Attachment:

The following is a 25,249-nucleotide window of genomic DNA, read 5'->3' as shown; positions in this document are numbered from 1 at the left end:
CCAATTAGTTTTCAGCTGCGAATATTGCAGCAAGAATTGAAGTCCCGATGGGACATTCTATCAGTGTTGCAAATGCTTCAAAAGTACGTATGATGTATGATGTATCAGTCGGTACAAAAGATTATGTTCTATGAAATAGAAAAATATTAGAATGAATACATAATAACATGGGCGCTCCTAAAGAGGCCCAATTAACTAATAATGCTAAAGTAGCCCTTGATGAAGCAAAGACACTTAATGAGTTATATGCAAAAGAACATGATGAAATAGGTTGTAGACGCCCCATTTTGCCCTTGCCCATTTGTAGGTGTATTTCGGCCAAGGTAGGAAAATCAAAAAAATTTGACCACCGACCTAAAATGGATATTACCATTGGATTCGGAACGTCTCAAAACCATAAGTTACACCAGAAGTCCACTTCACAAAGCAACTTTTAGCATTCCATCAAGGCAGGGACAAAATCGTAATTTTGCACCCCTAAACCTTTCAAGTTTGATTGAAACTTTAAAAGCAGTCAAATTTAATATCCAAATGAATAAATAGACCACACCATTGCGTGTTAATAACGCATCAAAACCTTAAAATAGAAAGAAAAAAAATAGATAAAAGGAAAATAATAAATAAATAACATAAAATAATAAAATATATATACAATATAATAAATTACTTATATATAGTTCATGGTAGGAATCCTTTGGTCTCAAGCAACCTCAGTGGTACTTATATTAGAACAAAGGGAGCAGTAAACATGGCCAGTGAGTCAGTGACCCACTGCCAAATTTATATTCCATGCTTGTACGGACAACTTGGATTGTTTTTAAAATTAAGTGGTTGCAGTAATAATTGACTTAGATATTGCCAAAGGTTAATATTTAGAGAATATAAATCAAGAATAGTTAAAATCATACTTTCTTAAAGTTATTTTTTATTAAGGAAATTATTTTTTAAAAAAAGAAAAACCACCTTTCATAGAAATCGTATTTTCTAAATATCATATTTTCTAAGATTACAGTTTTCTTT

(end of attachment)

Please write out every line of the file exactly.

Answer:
The following is a 25,249-nucleotide window of genomic DNA, read 5'->3' as shown; positions in this document are numbered from 1 at the left end:
CCAATTAGTTTTCAGCTGCGAATATTGCAGCAAGAATTGAAGTCCCGATGGGACATTCTATCAGTGTTGCAAATGCTTCAAAAGTACGTATGATGTATGATGTATCAGTCGGTACAAAAGATTATGTTCTATGAAATAGAAAAATATTAGAATGAATACATAATAACATGGGCGCTCCTAAAGAGGCCCAATTAACTAATAATGCTAAAGTAGCCCTTGATGAAGCAAAGACACTTAATGAGTTATATGCAAAAGAACATGATGAAATAGGTTGTAGACGCCCCATTTTGCCCTTGCCCATTTGTAGGTGTATTTCGGCCAAGGTAGGAAAATCAAAAAAATTTGACCACCGACCTAAAATGGATATTACCATTGGATTCGGAACGTCTCAAAACCATAAGTTACACCAGAAGTCCACTTCACAAAGCAACTTTTAGCATTCCATCAAGGCAGGGACAAAATCGTAATTTTGCACCCCTAAACCTTTCAAGTTTGATTGAAACTTTAAAAGCAGTCAAATTTAATATCCAAATGAATAAATAGACCACACCATTGCGTGTTAATAACGCATCAAAACCTTAAAATAGAAAGAAAAAAAATAGATAAAAGGAAAATAATAAATAAATAACATAAAATAATAAAATATATATACAATATAATAAATTACTTATATATAGTTCATGGTAGGAATCCTTTGGTCTCAAGCAACCTCAGTGGTACTTATATTAGAACAAAGGGAGCAGTAAACATGGCCAGTGAGTCAGTGACCCACTGCCAAATTTATATTCCATGCTTGTACGGACAACTTGGATTGTTTTTAAAATTAAGTGGTTGCAGTAATAATTGACTTAGATATTGCCAAAGGTTAATATTTAGAGAATATAAATCAAGAATAGTTAAAATCATACTTTCTTAAAGTTATTTTTTATTAAGGAAATTATTTTTTAAAAAAAGAAAAACCACCTTTCATAGAAATCGTATTTTCTAAATATCATATTTTCTAAGATTACAGTTTTCTTT